Istanbul (Agenzia Fides) - A Syriac Christian, lawyer Erol Dora, 47, was elected to Turkey’s Parliament during the elections on June 12 and, as sources of Fides say, he has said that he will "become the voice of the Christian community in Turkey, as well as all of the other ethnicities living in the southeastern region".
Dora, in fact, was elected in the Southeast region, in Mardin, as an independent candidate for the "Labor, Democracy and Freedom bloc" which is supported by the Kurdish party " Peace and Democracy Party" (BDP). Dora underlined that his election represents a step forward for the country because "in previous years, the minority communities living in Turkey were looked upon as foreigners ". Turkey, he added, is moving from a system of “compulsory citizenship,” in which only the country’s Turkishness is privileged, to a conception of citizenship that is more inclusive of diverse, non-Turkish groups”. The hope is that other ethnic groups, and not just non-Muslim groups like Syriacs, Armenians and Jews, would also run in politics:
" It would be the sign that everybody in Turkey has equal rights”, said Dora, "and this could contribute to the improvement of Turkey."
"The election of Dora is really a good sign for the country", said Fr. Lorenzo Pieretto OP to Fides, Vicar Delegate of the Apostolic Vicariate of Istanbul. "Dora is known for, as a lawyer, often defending the Christians involved in trials and is a point of reference for the defense of their rights. There are other Christians in city councils, but a Christian in the national parliament has not been seen for several decades", he remarks.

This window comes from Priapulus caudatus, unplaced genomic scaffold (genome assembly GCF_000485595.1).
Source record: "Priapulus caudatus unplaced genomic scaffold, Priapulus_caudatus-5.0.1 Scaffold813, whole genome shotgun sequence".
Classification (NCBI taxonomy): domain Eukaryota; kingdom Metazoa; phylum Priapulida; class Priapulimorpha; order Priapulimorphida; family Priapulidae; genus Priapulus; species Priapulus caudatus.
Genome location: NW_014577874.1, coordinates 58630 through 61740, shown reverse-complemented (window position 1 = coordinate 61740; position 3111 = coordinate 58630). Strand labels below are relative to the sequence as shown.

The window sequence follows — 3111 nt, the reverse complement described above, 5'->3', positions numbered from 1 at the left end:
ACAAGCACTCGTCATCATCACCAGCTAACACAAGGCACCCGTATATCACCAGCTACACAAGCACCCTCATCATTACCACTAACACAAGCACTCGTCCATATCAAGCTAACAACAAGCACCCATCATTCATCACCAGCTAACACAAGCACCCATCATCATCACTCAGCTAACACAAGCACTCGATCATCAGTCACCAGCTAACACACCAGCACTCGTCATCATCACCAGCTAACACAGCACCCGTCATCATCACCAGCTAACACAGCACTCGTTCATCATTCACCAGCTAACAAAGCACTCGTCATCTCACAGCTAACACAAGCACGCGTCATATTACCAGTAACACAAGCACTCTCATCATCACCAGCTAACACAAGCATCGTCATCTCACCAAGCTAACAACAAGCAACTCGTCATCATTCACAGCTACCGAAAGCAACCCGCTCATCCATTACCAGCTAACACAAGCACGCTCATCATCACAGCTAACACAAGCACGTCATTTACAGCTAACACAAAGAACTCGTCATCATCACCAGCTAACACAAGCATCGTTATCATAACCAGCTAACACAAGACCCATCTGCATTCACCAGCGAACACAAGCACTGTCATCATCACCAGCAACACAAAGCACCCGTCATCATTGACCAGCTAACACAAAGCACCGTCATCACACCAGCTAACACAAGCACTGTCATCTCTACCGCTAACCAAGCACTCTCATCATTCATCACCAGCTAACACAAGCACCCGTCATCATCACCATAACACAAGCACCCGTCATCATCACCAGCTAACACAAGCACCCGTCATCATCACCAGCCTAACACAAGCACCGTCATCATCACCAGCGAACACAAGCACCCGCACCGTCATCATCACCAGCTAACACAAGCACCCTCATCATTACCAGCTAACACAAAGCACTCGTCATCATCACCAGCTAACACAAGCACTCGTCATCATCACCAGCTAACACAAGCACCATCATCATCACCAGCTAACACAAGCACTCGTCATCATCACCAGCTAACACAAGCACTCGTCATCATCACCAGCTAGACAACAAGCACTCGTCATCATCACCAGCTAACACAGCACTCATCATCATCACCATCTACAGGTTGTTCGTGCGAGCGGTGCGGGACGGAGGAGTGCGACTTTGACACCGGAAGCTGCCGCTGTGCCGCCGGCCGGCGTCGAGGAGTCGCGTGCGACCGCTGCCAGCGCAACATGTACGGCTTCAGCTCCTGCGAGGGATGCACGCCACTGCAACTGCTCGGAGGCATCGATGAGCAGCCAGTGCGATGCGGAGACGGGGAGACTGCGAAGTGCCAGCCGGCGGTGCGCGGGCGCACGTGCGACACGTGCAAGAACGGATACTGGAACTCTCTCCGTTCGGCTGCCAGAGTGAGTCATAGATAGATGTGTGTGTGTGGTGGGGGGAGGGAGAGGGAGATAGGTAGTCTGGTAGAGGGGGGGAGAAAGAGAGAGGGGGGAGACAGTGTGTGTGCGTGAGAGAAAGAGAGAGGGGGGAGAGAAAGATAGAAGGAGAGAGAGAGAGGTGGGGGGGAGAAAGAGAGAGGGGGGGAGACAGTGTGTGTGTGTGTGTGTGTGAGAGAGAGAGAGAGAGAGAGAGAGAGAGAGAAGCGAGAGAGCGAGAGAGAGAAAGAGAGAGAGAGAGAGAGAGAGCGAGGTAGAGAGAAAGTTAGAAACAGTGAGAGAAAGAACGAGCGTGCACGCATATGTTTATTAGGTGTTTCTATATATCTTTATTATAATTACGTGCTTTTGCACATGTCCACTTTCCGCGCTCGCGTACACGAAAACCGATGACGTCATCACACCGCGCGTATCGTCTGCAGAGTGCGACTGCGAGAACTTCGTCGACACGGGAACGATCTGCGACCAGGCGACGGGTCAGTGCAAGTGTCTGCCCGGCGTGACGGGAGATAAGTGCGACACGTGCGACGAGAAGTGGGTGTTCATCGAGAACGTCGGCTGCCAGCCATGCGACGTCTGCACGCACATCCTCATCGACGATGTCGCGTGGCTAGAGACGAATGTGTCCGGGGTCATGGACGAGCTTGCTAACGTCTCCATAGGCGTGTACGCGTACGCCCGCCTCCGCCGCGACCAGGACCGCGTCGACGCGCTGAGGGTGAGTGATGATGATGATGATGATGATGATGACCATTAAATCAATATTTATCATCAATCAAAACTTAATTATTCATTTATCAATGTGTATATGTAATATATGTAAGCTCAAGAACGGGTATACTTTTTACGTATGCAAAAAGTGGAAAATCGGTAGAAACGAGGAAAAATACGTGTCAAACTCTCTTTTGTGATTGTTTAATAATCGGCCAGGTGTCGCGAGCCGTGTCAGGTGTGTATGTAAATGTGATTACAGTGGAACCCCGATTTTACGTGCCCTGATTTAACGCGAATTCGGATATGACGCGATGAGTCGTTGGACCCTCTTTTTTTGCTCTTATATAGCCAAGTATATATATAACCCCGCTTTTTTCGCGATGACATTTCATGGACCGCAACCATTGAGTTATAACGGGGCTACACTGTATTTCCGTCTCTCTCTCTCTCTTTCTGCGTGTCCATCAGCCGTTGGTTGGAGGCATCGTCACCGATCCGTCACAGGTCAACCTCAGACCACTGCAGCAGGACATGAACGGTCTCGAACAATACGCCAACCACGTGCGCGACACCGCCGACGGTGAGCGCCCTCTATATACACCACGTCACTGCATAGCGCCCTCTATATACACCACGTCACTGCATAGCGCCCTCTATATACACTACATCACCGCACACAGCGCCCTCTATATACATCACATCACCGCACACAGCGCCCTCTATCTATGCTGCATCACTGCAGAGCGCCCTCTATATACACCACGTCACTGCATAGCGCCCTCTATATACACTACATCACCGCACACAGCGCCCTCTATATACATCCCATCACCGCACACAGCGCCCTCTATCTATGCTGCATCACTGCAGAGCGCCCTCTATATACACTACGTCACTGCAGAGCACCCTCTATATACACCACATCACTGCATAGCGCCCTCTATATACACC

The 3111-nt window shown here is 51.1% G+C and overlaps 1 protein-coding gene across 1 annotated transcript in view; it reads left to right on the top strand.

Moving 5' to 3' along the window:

As far as the condition of religious minorities is concerned, Fr. Piretto says: "The AKP government, which won the elections, in the past gave good signs of openness, which we hope will continue and expand: the fundamental issue is the recognition of legal status to religious communities. A positive example was, more recently, the return of the orphanage to the Ecumenical Patriarchate in Istanbul, but there are still many open questions. We hope that soon it will reach its full legal recognition, as is configured in Europe". For this, continues the Vicar, "if Turkey joins the European Union, a project strongly supported by the current government, it should also comply with regard to the recognition of churches as non-profit organizations, provided with legal personality". Today Turkey needs to "broaden the concept of religious freedom, which cannot remain limited to freedom of worship". But "public opinion seems, in general, even more distant from these problems". The Christian community in Turkey, one year after the assassination of Monsignor Luigi Padovese, concludes Father Piretto, "continues to live his experience, working primarily in fraternal dialogue, in the hope that that tragic event will bear spiritual and practical fruit, in the field of respect and esteem among believers of different religions". (PA) (Agenzia Fides 06/14/2011)